It’s been 15 years since the martial-arts masterpiece Crouching Tiger, Hidden Dragon became an unlikely box-office phenomenon. Thanks to its epic sense of romantic yearning and exhilarating wire-work fight sequences, Ang Lee’s east-meets-west Hong Kong import became the top-grossing foreign film of all time – a title it still holds, by the way. Now, a decade and a half later, comes the long-awaited sequel, Crouching Tiger, Hidden Dragon: Sword of Destiny (available now on Netflix), a follow-up that might have played better if it didn’t take so long to get here.
Michelle Yeoh returns as the noble warrior Yu Shu Lien, the sole connection in the cast to the 2000 original. She’s still a badass, but she’s now living in solitude like a “forgotten ghost,” mourning the death of her beloved Li Mu Bai (played by Chow Yun-Fat in first film). It’s a time of warring clans, and Yeoh travels through dangerous lands brimming with assassins to pay her respects to the late Li Mu Bai’s family. While there, a thief from the deadly West Lotus clan attempts to steal her fallen beloved’s infamous sword, the Green Destiny. As in the first Crouching Tiger, this masked burglar tiptoes as weightlessly as Fred Astaire across the terra cotta rooftops. And even after 15 long years, the gravity-defying wizardry of wire-work master Yuen Woo-Ping (the wu-xia fight choreographer in the original, promoted to director here), takes your breath away. It’s a shame the rest of the soap-opera story doesn’t measure up to its stunts.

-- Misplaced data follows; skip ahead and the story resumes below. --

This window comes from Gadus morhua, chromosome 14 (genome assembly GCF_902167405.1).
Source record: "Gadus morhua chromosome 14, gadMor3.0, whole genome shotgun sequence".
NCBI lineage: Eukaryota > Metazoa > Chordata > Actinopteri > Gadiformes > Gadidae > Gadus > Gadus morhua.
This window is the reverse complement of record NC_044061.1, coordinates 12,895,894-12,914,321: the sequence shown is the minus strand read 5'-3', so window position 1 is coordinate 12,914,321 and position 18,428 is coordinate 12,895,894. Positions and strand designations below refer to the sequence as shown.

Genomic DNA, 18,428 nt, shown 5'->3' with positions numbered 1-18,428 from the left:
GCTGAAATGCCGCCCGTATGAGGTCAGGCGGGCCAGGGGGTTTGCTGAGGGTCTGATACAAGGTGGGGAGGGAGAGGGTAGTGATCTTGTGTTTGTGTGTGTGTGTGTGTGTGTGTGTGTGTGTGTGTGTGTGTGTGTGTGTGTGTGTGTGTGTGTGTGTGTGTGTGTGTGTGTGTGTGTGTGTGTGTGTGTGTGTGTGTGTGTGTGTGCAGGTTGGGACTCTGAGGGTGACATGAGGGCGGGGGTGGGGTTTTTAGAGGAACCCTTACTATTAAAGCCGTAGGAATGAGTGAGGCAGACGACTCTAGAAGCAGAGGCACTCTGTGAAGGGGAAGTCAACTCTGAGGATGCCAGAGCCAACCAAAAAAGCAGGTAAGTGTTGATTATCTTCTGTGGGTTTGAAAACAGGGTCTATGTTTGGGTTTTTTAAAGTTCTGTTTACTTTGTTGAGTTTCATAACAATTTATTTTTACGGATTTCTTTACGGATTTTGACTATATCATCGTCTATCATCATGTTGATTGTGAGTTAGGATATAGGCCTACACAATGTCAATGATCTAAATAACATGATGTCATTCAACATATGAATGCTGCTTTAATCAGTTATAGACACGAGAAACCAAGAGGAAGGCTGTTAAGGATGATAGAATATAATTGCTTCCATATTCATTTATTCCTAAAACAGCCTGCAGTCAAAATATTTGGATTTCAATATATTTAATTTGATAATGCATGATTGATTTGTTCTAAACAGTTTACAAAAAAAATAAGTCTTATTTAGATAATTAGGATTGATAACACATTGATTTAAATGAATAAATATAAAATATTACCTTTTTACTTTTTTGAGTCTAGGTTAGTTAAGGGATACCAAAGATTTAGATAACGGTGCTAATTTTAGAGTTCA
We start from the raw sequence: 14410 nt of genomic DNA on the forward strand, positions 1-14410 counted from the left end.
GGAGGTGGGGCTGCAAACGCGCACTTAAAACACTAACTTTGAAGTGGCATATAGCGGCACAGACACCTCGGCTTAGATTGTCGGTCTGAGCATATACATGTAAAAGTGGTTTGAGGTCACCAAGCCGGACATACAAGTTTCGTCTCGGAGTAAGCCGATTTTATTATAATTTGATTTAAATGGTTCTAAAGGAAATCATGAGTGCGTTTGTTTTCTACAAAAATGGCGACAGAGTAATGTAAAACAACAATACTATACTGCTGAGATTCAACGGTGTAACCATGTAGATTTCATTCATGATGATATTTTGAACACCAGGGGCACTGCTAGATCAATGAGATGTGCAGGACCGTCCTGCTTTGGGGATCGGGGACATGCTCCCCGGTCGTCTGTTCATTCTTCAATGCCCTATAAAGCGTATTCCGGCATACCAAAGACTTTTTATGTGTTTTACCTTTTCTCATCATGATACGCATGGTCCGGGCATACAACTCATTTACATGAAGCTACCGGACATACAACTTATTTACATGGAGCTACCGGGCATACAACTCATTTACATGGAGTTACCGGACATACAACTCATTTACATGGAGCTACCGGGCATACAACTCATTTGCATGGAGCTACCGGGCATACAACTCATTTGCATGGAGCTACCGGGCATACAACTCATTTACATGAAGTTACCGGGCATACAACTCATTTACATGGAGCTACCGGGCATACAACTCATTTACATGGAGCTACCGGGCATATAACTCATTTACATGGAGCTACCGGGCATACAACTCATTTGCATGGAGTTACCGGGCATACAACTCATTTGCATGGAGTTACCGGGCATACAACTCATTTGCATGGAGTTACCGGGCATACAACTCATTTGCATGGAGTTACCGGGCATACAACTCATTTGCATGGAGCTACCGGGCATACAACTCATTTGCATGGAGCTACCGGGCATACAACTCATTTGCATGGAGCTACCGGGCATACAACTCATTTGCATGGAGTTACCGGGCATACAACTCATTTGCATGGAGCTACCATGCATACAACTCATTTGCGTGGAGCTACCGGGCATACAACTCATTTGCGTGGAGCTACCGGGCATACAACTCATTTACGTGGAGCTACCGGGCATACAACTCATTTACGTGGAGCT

With Yeoh’s help, a beautiful young woman named Snow Vase (Natasha Liu Bordizzo) captures the handsome thief (Harry Shum, Jr.). She then asks Yeoh’s Yu if she will take her on as an apprentice. Meanwhile, the West Lotus crew scheme to get the sword and Yu gathers a ragtag band of martial-arts mercenaries with names like “The Flying Blade of Shantung,” “Thunder Fist Chan,” and “Silver Dart Shi,” who are led by Donnie Yen’s quietly brooding “Silent Wolf.” This dirty half-dozen comes together in one of the film’s most thrilling action showstoppers as Yen (forever a legend for his battles with Jet Li in the 1992 classic, Once Upon a Time in China II) takes on countless goons at a tavern, snapping their ankles in the style of a kid playing a game of hopscotch. The table is set for the third-act West Lotus showdown.
While Sword of Destiny looks tremendous and the fight scenes are giddy fun, you can’t help but get the sensation that something is missing. There isn’t a moment like the one in the swaying tree tops from the original that transports you and makes you feel like you’re witnessing something you’ve never seen before. It’s the definition of solid. Although wire-work fight scenes had been done for well before Ang Lee staged and shot them, for a lot of us it was crazy and fresh and so dazzling you almost didn’t believe your eyes. Sword of Destiny is still thrilling and in some instances (like a fight atop a frozen pond), more than that. But what it’s missing is that wow factor that you only get to experience one time—that shock of the new. B-